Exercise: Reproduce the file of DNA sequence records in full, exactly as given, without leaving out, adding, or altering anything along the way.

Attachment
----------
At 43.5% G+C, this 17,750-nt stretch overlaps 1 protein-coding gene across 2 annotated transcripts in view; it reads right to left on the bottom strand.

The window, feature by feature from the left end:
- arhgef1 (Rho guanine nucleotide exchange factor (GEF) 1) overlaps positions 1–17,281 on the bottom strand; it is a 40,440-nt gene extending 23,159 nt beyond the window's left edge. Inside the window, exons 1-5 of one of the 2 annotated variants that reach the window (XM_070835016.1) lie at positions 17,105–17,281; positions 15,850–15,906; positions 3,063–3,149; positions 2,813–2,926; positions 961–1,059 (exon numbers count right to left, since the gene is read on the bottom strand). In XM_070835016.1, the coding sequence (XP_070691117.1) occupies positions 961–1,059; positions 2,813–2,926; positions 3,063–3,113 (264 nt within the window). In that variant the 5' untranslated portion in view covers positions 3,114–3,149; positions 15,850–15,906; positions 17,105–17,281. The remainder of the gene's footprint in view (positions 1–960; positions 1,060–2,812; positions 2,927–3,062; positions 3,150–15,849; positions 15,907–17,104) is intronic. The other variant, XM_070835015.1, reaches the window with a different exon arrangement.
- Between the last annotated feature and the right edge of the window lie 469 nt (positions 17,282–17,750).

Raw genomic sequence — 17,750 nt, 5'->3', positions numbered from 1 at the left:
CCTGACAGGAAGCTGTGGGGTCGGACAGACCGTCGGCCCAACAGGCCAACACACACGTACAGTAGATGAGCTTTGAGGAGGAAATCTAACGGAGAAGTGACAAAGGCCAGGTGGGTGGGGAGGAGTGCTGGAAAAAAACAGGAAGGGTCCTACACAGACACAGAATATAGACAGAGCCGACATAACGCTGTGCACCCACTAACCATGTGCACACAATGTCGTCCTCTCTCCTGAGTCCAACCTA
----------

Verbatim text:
At 43.5% G+C, this 17,750-nt stretch overlaps 1 protein-coding gene across 2 annotated transcripts in view; it reads right to left on the bottom strand.

The window, feature by feature from the left end:
- arhgef1 (Rho guanine nucleotide exchange factor (GEF) 1) overlaps positions 1–17,281 on the bottom strand; it is a 40,440-nt gene extending 23,159 nt beyond the window's left edge. Inside the window, exons 1-5 of one of the 2 annotated variants that reach the window (XM_070835016.1) lie at positions 17,105–17,281; positions 15,850–15,906; positions 3,063–3,149; positions 2,813–2,926; positions 961–1,059 (exon numbers count right to left, since the gene is read on the bottom strand). In XM_070835016.1, the coding sequence (XP_070691117.1) occupies positions 961–1,059; positions 2,813–2,926; positions 3,063–3,113 (264 nt within the window). In that variant the 5' untranslated portion in view covers positions 3,114–3,149; positions 15,850–15,906; positions 17,105–17,281. The remainder of the gene's footprint in view (positions 1–960; positions 1,060–2,812; positions 2,927–3,062; positions 3,150–15,849; positions 15,907–17,104) is intronic. The other variant, XM_070835015.1, reaches the window with a different exon arrangement.
- Between the last annotated feature and the right edge of the window lie 469 nt (positions 17,282–17,750).

Raw genomic sequence — 17,750 nt, 5'->3', positions numbered from 1 at the left:
CCTGACAGGAAGCTGTGGGGTCGGACAGACCGTCGGCCCAACAGGCCAACACACACGTACAGTAGATGAGCTTTGAGGAGGAAATCTAACGGAGAAGTGACAAAGGCCAGGTGGGTGGGGAGGAGTGCTGGAAAAAAACAGGAAGGGTCCTACACAGACACAGAATATAGACAGAGCCGACATAACGCTGTGCACCCACTAACCATGTGCACACAATGTCGTCCTCTCTCCTGAGTCCAACCTA